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September 22, 1989

ELIZABETH DOLE, Secretary of Labor, United States Department of Labor, Plaintiff,

Harold H. Greene, United States District Judge.

The opinion of the court was delivered by: GREENE



 This is a suit brought by the Secretary of Labor to set aside the results of an election held by the defendant Graphic Communications International Union. Plaintiff has filed a motion for summary judgment which will be considered below. The Court has jurisdiction to decide this case pursuant to Section 402(b) of the Labor Management Reporting and Disclosure Act (LMRDA), 29 U.S.C. § 482(b).



 Defendant is an international union made up of approximately 147,000 members in approximately 550 Locals throughout the United States and Canada. In February, 1988, the defendant union held its quadrennial elections for officers and general board members. These were the first elections conducted under a direct mail ballot procedure adopted by referendum of the union's members in May, 1987. Pursuant to that referendum, the following constitutional language was adopted in relevant part:


The elections of International Officers shall be by direct mail ballot conducted by the International Secretary-Treasurer . . . .


The International Secretary-Treasurer shall cause to be printed, self-addressed stamped envelopes, to be mailed together with the ballot, by the member voting to a lock post office box. . . .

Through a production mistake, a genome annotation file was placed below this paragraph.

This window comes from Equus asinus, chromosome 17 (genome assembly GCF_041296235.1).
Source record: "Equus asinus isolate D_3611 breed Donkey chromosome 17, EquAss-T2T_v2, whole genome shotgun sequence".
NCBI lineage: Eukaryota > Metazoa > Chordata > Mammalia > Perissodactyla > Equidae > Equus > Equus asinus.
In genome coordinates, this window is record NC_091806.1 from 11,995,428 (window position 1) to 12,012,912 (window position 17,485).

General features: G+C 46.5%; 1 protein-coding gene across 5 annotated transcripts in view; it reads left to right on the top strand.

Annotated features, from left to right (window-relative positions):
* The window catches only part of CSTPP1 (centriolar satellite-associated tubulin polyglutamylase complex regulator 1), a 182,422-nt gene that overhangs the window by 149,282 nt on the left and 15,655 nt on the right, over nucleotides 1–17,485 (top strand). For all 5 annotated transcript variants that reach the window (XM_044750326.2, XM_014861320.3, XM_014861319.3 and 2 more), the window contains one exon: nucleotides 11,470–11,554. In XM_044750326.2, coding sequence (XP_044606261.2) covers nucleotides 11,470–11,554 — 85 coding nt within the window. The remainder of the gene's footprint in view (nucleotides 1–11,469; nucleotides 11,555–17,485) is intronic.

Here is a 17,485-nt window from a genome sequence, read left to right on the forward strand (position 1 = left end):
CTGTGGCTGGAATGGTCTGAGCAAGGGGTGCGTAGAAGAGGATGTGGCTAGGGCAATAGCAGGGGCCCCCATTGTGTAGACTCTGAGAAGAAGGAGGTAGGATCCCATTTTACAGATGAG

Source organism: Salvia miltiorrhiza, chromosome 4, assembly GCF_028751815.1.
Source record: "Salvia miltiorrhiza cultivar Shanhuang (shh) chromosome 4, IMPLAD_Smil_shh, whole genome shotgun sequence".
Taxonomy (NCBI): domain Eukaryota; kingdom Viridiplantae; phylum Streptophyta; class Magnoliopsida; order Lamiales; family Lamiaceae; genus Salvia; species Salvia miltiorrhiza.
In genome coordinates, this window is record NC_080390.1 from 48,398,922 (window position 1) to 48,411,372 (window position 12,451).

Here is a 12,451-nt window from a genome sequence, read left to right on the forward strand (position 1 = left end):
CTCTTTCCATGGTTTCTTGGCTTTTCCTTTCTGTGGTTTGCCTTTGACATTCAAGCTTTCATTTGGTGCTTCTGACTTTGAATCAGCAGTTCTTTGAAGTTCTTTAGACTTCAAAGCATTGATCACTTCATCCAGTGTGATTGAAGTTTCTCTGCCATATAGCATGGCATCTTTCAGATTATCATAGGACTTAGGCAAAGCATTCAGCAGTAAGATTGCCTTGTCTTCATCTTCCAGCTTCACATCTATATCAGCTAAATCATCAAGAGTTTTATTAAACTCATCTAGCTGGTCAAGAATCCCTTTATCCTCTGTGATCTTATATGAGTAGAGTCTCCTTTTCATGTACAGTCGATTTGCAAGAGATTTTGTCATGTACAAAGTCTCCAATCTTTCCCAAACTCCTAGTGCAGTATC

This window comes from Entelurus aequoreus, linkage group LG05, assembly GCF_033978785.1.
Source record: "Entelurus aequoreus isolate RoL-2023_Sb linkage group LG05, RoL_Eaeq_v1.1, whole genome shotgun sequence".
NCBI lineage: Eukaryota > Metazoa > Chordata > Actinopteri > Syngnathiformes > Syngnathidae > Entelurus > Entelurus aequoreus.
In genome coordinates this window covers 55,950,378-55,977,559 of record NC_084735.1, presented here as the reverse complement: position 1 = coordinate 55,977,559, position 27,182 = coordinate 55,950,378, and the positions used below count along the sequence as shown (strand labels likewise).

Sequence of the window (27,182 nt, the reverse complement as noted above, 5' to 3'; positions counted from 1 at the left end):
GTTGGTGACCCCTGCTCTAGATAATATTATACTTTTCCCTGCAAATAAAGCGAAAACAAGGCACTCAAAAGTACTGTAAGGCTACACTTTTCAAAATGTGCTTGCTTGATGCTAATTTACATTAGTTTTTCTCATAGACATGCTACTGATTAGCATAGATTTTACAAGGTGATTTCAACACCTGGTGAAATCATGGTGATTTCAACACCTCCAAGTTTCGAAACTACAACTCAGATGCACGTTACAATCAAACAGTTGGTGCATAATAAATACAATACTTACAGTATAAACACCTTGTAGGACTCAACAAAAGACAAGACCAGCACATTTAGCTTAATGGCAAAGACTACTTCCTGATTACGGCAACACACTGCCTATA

This procedure required the union to obtain the correct addresses of union members. In order to do so, the Secretary-Treasurer sent a letter to all Locals and District Councils on July 7, 1987, requesting updated membership lists, including members' last known addresses and their social security numbers. On October 21, 1987 and again on December 15, 1987, District Council No. 2 *fn1" provided the union with lists of some 14,000 members with their updated addresses, but did not include any social security numbers. The union advised Council No. 2 that the second list was unusable because the union could not cross-reference the names from the second list with those on the first without social security numbers.

 On February 11, 1988, the deadline for requesting duplicate ballots, Council No. 2 provided the names of 3,072 members who had requested duplicate ballots, but again provided no social security numbers. Because the union did not check any of the lists against previously submitted lists, many members of Council No. 2 never received ballots and never voted.